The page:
Spatchcock! What a fun word! It almost sounds dirty doesn’t it? Its not! It just means to split a bird open and lay it flat for grilling, or smoking as I did for Thanksgiving. Here’s my story and I am sticking to it:
My wonderful neighbor gifted me his old smoker when he bought a new one for himself.
So to celebrate, I decided to make some turkeys in it for Thanksgiving and invite some friends over to try it out.
First came the turkey selection: for smoking the turkey should weigh between 10 and 14 pounds, The smallest ones we could find were just a hair over 14 pounds, but I figured that after spatchcocking they would be about right.
First I removed the complete back bone by cutting along each side with my kitchen shears. Then I spread the turkey out breast side up and leaned on the breastbone area until it split apart, making the turkey flat. Then I clipped off the last joint of the wings. No one eats that part anyway and it may burn in the smoker. The wing tips went into the stockpot along with the spine, neck, and giblets.
and the other side:
Now, just so you know, the top turkey photo is of the turkey seasoned and ready for the smoker. Before I get to that point there are some intervening steps:
First either buy fresh turkeys or defrost them according to recommended practices. Then spatchcock them. Do this at least 24 hours before you want to smoke them.
Second prepare a brine of 1 gallon water, 1/2 cup kosher salt and 1/4 cup brown sugar. Now some people say to bring this to a boil and cool it before use, but I think that is a waste of time. I just dissolve the salt and sugar in cold water, add a few spices and it is good to go. I usually use dried bay leaf, fresh rosemary and sage, and black peppercorns added to the brine. I use a wonderful stainless steel pot that I inherited from my Mom. But you can use any non-reactive container.
Just toss those birds into the pot and cover with your brine. Let the sit in the refrigerator up to 3 days.
Remove the birds from the brine and let them dry while you prepare the smoker and a rub. First the rub:
I use real butter and I add dried and fresh herbs to suit the plan. This day I used paprika, fresh rosemary, ground black pepper and dried sage, thyme and marjoram. I am not giving the amounts because it was to our taste .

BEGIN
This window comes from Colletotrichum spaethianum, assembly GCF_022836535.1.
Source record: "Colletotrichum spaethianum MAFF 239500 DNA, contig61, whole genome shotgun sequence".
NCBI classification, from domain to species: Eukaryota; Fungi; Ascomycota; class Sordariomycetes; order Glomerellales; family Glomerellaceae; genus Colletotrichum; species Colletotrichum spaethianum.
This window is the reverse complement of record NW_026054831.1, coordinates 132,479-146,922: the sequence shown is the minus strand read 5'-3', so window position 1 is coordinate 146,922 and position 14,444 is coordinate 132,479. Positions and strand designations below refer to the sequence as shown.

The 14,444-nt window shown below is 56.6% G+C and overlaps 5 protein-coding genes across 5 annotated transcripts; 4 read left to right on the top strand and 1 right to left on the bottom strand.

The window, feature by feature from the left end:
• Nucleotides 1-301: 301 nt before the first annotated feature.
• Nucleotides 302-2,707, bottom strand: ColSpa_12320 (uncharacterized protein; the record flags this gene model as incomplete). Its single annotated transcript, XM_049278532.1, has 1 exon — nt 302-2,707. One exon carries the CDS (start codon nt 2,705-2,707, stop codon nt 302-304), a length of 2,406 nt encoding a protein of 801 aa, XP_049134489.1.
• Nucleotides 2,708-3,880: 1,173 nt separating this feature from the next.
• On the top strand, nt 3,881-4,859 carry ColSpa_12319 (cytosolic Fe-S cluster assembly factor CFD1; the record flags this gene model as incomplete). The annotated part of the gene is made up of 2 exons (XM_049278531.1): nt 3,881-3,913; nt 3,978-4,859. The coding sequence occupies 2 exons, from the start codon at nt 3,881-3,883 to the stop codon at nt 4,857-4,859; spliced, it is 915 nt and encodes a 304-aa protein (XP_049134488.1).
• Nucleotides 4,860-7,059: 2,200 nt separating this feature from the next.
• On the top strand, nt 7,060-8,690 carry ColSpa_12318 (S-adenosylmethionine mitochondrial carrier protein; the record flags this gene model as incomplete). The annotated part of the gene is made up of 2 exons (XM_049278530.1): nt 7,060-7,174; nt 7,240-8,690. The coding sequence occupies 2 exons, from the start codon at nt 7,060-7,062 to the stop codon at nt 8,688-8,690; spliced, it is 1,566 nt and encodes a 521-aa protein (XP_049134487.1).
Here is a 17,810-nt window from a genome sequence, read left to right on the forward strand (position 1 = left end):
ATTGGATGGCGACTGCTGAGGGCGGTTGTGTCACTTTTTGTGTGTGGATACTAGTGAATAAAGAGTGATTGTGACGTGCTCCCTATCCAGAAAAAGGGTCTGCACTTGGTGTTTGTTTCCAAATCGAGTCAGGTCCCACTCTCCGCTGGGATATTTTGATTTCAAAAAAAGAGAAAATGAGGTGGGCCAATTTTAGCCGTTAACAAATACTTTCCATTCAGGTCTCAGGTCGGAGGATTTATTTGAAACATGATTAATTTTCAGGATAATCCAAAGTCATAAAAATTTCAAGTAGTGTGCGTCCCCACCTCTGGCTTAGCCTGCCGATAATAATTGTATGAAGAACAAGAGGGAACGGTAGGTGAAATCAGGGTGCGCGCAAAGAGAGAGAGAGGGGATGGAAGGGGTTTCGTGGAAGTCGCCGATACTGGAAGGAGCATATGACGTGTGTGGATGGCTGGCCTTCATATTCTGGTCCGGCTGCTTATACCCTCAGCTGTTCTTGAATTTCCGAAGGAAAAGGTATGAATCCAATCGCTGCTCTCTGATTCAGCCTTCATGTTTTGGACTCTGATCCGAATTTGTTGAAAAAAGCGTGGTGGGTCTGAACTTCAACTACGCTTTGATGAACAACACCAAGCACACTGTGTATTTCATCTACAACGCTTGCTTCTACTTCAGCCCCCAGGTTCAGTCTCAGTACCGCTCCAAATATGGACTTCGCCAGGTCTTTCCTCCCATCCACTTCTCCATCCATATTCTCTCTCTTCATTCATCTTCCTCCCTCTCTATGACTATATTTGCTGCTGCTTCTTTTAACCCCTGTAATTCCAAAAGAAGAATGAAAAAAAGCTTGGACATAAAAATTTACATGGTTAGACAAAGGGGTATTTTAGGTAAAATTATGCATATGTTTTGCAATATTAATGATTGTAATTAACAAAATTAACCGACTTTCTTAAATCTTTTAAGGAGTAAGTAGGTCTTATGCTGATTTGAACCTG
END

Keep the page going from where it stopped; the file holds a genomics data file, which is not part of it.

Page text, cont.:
I did use about 1/2 cup of herb butter for both turkeys.
Mind you this is NOT slathered on the skin but UNDER the skin. First I slip my hand under the skin and loosen it from the flesh. Then I grab a bit of the butter, slip my hand back in and spread the butter between the meat and the skin. The skin acts to seal the flavors into the meat.
Now for a person who gets the heebie-jeebies from raw meat, this in itself is an accomplishment, but well worth it in the end.
You can let your turkey (and self) recover while you prepare the smoker. First soak some wood chips in water for about half an hour.
Prepare a shallow disposable foil pan with some fresh herbs (I used what I have growing: rosemary, sage, thyme, parsley and chives) and a couple of inches of water.
Put the damp chips in the pan in the bottom of the smoker and the pan with the water near the bottom.
Preheat the smoker to 225 degrees Fahrenheit. To be honest, I added the wood chips after the smoker reached 225 degrees.
Spread your flattened birds directly on the grill racks and close the door. Adjust your heat level to 225 and smoke your bird for about 20 minutes per pound until the thigh reaches 165 degrees F. Remove your birds and let stand, covered, for at least 30 minutes.
Now a spatchcocked bird obviously does not look like your usual magazine cover bird. So it is best to cut it up before presenting it. Use your fanciest serving dish and you will be okay. After all it is the flavor that is outstanding not the looks.
Now for the really big question: Why spatchcock the bird in the first place? The reason is that by removing the backbone and flattening the bird, the breast and the thigh cook at the same rate. This produces a melt-in-your-mouth thigh and a juicy breast. No more dry stringy white meat! No more under cooked dark meat! Just pure deliciousness!
Even if you don’t have a smoker, you can spatchcock your poultry for the barbecue grill, or even for oven roasting. It will cook a little faster and will be juicy and delicious. I do recommend that you invest in an instant read thermometer so you can check the temperature of the thigh until it reaches 165 degrees F. When that happens the breast will be done. It is important that the bird rests, covered, at least 15-30 minutes after removing from the heat so that the juices can return to the meat. Try it, I promise you will like it!